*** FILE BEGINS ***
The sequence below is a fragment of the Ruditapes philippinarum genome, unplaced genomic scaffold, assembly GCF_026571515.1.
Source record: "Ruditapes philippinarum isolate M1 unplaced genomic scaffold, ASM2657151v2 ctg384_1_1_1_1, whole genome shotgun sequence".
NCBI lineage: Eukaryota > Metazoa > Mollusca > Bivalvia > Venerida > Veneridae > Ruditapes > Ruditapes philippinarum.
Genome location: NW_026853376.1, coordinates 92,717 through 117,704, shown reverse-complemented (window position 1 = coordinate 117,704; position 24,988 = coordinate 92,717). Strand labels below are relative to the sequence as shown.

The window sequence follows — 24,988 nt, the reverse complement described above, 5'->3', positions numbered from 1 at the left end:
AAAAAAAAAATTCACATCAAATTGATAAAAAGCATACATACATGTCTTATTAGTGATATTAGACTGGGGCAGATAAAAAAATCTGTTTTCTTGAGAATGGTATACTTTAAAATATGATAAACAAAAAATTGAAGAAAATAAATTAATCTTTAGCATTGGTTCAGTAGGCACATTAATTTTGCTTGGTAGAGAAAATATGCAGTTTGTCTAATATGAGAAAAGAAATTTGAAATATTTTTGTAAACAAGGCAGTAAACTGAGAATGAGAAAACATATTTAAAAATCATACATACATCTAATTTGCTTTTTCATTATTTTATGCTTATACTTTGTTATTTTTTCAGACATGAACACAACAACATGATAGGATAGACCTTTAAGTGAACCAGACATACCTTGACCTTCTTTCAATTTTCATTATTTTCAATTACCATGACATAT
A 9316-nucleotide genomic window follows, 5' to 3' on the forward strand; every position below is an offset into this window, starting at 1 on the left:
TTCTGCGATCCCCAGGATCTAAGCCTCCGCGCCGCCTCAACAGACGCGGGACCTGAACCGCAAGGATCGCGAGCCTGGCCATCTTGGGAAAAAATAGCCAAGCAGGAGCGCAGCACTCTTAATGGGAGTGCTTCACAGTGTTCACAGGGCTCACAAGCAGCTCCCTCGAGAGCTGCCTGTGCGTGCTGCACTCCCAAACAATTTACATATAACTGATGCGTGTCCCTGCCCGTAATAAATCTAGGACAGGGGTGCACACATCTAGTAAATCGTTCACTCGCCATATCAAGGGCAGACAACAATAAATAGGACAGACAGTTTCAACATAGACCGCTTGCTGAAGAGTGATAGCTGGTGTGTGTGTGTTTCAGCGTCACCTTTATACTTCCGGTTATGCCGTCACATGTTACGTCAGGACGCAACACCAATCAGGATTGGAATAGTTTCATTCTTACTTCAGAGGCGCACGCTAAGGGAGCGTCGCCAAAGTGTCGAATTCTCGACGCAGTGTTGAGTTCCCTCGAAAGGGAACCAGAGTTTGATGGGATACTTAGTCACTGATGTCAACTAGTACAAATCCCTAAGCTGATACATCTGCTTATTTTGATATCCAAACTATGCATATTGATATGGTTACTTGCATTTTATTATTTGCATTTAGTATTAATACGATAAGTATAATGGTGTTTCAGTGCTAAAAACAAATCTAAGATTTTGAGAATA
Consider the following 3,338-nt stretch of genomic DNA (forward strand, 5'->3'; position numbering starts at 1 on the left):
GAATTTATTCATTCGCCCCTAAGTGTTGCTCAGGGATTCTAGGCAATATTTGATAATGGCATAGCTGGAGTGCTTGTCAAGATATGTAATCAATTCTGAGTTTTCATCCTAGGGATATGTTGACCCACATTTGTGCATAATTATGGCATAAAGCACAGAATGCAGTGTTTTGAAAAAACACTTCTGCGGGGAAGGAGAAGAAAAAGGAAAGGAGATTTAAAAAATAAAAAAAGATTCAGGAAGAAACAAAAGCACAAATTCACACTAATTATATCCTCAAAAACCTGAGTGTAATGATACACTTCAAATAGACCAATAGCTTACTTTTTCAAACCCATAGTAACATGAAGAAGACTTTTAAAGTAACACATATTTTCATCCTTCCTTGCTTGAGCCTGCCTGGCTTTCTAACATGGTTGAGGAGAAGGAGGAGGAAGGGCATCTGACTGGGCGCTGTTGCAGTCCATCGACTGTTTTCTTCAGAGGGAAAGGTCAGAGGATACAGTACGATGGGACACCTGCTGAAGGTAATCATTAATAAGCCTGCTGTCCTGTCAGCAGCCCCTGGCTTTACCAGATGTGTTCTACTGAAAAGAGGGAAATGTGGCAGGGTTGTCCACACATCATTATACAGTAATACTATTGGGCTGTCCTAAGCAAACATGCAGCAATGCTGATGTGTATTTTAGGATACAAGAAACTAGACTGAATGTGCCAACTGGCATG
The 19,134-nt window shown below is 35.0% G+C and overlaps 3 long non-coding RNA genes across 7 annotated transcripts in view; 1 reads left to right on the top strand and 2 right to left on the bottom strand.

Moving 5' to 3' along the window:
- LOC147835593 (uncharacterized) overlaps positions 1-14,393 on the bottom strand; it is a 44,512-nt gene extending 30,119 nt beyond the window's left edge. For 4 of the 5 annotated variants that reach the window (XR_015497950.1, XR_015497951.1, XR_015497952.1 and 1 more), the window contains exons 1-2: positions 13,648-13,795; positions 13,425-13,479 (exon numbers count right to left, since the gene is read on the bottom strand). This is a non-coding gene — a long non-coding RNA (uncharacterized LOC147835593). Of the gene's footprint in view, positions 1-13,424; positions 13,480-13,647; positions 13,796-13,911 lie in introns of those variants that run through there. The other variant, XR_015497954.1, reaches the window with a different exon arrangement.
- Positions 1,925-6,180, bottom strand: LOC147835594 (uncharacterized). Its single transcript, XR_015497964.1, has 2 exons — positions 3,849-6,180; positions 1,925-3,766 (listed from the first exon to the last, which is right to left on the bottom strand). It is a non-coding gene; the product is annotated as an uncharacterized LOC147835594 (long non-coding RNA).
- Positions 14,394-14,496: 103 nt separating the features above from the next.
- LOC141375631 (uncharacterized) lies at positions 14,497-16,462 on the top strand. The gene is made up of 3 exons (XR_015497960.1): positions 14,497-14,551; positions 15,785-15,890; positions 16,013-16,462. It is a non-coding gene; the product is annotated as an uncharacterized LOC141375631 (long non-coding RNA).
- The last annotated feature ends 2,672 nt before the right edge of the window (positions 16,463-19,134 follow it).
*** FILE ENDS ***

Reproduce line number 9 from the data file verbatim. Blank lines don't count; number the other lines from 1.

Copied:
Consider the following 3,338-nt stretch of genomic DNA (forward strand, 5'->3'; position numbering starts at 1 on the left):